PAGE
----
The listing concludes a long process of archival research as well as oral history interviews, culminating in the Project’s nomination of the Caffe Cino site. Research work was funded, in part, by a grant from the National Park Service Underrepresented Grants Programs, administered through the New York State Office of Parks, Recreation, and Historic Preservation.
Opened in December of 1958, the Caffe Cino was initially intended as a coffeehouse with space for art exhibitions, but the venue soon began allowing patrons to stage poetry readings and short theatrical performances. “The Cino” as it became known was a showcase for original, experimental theater, beginning with the anti-war themed Flyspray in the summer of 1960. It subsequently became New York’s first significant venue to feature work from then-unknown playwrights including Doric Wilson, Robert Heide, Tom Eyen, Sam Shepard, Robert Patrick, Lanford Wilson, H.M. Koutoukas, William M. Hoffman, and many more. Artists who showcased their work there went on to win Pulitzer Prizes, Tony Awards and various other recognitions, and a few became founders of influential theater companies. The most successful production here was George Haimsohn and Robin Miller’s Dames at Sea, which introduced teenager Bernadette Peters in 1966.
The Caffe Cino had a relatively short lifespan. The venue closed in March, 1968 following Joe Cino’s suicide after the death of his partner Jon Torrey. In that short time it evolved from a coffeehouse with art exhibitions into the birthplace of a new theater movement. The cultural scene in New York City was burgeoning and many establishments were beginning to stage plays, but not with any regularity. The Caffe Cino became the first reliable venue to support unknown artists as they honed their craft, allowing them to take risks that would shape the future of American theater.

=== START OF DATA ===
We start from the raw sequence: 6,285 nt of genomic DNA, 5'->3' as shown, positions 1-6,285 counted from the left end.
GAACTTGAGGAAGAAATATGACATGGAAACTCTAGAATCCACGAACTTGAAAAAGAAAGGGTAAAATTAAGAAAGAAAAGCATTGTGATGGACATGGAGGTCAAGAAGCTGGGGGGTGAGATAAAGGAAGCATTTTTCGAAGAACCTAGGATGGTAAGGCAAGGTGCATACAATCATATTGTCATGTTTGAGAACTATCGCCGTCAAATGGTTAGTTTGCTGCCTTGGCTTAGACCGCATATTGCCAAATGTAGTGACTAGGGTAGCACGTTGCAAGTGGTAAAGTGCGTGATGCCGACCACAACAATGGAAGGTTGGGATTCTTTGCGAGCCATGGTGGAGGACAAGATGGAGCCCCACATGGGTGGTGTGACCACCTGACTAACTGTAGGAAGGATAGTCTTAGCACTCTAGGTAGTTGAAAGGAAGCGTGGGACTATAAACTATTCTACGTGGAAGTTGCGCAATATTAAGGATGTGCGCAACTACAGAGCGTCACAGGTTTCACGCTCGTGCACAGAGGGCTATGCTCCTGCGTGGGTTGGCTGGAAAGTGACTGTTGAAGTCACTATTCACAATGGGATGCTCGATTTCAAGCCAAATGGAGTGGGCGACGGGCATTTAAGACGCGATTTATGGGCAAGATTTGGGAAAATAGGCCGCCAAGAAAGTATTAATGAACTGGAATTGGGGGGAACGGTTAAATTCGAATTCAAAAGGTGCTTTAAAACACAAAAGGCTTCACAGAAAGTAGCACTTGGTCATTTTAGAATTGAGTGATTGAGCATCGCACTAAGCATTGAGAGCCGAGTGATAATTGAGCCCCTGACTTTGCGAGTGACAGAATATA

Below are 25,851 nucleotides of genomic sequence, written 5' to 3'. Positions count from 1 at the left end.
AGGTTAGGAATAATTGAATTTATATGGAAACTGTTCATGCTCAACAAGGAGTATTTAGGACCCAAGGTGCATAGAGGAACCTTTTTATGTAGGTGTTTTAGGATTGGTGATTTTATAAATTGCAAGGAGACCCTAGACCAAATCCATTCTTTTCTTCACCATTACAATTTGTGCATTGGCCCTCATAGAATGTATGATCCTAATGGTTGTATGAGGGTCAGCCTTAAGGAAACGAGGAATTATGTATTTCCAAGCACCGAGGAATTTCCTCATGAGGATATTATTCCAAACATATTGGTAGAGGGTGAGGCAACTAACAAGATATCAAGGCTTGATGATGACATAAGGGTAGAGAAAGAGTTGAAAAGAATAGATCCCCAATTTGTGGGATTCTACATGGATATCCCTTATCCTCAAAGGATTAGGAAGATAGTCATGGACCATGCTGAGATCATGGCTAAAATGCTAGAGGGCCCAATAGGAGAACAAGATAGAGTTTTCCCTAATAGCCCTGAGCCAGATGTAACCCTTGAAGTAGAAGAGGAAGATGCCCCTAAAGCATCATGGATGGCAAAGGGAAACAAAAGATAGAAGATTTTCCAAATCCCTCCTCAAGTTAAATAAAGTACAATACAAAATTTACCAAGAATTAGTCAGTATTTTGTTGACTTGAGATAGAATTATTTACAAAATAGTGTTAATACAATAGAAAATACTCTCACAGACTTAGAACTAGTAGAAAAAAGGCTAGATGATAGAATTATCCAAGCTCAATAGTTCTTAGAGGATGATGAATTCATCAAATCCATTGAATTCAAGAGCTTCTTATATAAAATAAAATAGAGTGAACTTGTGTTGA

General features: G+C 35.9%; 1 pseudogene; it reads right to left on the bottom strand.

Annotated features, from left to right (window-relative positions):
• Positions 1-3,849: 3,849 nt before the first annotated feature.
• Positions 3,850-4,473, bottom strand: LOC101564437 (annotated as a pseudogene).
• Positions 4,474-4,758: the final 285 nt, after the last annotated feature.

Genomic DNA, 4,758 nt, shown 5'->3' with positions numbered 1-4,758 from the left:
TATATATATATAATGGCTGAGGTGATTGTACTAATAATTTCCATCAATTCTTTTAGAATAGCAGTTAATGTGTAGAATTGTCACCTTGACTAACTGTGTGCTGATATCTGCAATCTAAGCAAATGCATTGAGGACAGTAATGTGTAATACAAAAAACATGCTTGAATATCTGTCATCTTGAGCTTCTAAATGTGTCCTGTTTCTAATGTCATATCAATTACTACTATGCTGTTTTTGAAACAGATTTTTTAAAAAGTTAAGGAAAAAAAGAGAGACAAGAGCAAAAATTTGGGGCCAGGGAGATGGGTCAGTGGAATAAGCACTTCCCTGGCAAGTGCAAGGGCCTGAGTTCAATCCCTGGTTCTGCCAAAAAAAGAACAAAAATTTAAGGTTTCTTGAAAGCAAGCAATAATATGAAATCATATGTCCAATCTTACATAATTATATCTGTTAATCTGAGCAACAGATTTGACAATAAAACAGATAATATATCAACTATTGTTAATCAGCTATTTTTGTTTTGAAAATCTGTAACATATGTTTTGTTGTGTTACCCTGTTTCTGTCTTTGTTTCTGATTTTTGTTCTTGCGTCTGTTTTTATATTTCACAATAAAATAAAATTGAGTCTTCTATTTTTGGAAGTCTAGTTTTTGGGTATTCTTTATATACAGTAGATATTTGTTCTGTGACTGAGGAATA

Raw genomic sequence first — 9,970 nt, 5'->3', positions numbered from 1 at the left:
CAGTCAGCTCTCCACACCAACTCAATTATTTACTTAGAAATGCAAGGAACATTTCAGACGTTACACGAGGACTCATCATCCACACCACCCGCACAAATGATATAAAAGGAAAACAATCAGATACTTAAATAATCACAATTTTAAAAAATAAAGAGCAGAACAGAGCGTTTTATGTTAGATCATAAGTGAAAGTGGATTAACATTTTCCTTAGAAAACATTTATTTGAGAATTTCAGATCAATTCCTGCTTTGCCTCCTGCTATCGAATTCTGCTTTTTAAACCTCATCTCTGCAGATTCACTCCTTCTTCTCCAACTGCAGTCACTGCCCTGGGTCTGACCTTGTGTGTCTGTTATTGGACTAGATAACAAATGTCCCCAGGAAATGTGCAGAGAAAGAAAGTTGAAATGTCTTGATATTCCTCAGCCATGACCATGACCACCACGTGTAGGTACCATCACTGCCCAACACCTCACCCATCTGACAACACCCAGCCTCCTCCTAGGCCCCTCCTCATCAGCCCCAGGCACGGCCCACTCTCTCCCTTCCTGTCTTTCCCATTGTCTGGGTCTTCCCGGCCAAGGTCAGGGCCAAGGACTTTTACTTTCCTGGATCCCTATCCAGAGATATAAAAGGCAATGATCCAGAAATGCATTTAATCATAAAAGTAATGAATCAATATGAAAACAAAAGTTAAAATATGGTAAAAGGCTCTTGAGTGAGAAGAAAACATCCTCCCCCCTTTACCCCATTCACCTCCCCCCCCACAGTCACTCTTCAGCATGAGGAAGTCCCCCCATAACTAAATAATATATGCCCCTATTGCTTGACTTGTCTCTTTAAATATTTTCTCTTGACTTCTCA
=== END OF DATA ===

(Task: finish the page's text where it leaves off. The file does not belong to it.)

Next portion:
The Caffe Cino also carries important historical resonance as an incubator of gay theater specifically, and as a support space for gay artists and gay men in general. At a time when depicting homosexuality on stage was a crime, many of the Caffe Cino’s early productions featured gay characters or subject matter. Interest in the arts in New York City’s Greenwich Village was exploding in the early-to-middle 20th Century, but the LGBT community still lacked a physical space in the city in which patrons could gather and see work by and about them. The Caffe Cino was that place, and as such it is a landmark in LGBT culture and history.
Visit the Caffe Cino on the NYC LGBT Historic Sites Project website (click here).
About the NYC LGBT Historic Sites Project
The NYC LGBT Historic Sites Project is a cultural initiative and educational resource that is documenting historic sites connected to the LGBT community throughout New York City. Its interactive map features diverse places from the 17th century to the year 2000 that are important to LGBT history and illustrate the community’s influence on American culture. The Project is nominating sites to the National Register of Historic Places and developing educational tours and programs. For more, visit www.nyclgbtsites.org, or follow on Facebook, Twitter and Instagram.